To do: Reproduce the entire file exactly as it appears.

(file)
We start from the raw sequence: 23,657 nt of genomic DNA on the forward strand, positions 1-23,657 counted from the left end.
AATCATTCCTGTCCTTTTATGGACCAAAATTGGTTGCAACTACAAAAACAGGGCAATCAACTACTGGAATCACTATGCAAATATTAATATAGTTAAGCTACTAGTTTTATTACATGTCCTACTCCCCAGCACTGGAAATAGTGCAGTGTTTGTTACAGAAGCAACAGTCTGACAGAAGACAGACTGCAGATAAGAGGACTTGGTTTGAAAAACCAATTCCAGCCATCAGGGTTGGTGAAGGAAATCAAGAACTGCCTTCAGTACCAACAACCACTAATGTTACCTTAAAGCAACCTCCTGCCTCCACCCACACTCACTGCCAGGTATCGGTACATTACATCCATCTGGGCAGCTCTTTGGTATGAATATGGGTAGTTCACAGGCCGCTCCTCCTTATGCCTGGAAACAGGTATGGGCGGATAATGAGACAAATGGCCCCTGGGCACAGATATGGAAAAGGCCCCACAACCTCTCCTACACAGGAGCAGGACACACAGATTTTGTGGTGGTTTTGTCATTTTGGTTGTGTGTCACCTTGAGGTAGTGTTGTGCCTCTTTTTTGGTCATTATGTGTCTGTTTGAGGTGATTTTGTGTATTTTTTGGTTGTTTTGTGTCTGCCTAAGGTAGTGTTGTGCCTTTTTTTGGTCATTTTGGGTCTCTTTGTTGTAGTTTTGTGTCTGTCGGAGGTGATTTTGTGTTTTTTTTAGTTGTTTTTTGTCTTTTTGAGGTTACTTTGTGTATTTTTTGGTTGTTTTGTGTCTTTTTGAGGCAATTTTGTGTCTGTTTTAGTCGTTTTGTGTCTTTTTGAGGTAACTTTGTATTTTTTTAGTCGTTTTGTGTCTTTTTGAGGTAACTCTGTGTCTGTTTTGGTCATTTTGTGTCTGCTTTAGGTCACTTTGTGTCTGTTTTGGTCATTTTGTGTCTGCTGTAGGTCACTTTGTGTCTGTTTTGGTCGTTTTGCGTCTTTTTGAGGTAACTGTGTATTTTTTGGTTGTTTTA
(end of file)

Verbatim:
We start from the raw sequence: 23,657 nt of genomic DNA on the forward strand, positions 1-23,657 counted from the left end.
AATCATTCCTGTCCTTTTATGGACCAAAATTGGTTGCAACTACAAAAACAGGGCAATCAACTACTGGAATCACTATGCAAATATTAATATAGTTAAGCTACTAGTTTTATTACATGTCCTACTCCCCAGCACTGGAAATAGTGCAGTGTTTGTTACAGAAGCAACAGTCTGACAGAAGACAGACTGCAGATAAGAGGACTTGGTTTGAAAAACCAATTCCAGCCATCAGGGTTGGTGAAGGAAATCAAGAACTGCCTTCAGTACCAACAACCACTAATGTTACCTTAAAGCAACCTCCTGCCTCCACCCACACTCACTGCCAGGTATCGGTACATTACATCCATCTGGGCAGCTCTTTGGTATGAATATGGGTAGTTCACAGGCCGCTCCTCCTTATGCCTGGAAACAGGTATGGGCGGATAATGAGACAAATGGCCCCTGGGCACAGATATGGAAAAGGCCCCACAACCTCTCCTACACAGGAGCAGGACACACAGATTTTGTGGTGGTTTTGTCATTTTGGTTGTGTGTCACCTTGAGGTAGTGTTGTGCCTCTTTTTTGGTCATTATGTGTCTGTTTGAGGTGATTTTGTGTATTTTTTGGTTGTTTTGTGTCTGCCTAAGGTAGTGTTGTGCCTTTTTTTGGTCATTTTGGGTCTCTTTGTTGTAGTTTTGTGTCTGTCGGAGGTGATTTTGTGTTTTTTTTAGTTGTTTTTTGTCTTTTTGAGGTTACTTTGTGTATTTTTTGGTTGTTTTGTGTCTTTTTGAGGCAATTTTGTGTCTGTTTTAGTCGTTTTGTGTCTTTTTGAGGTAACTTTGTATTTTTTTAGTCGTTTTGTGTCTTTTTGAGGTAACTCTGTGTCTGTTTTGGTCATTTTGTGTCTGCTTTAGGTCACTTTGTGTCTGTTTTGGTCATTTTGTGTCTGCTGTAGGTCACTTTGTGTCTGTTTTGGTCGTTTTGCGTCTTTTTGAGGTAACTGTGTATTTTTTGGTTGTTTTA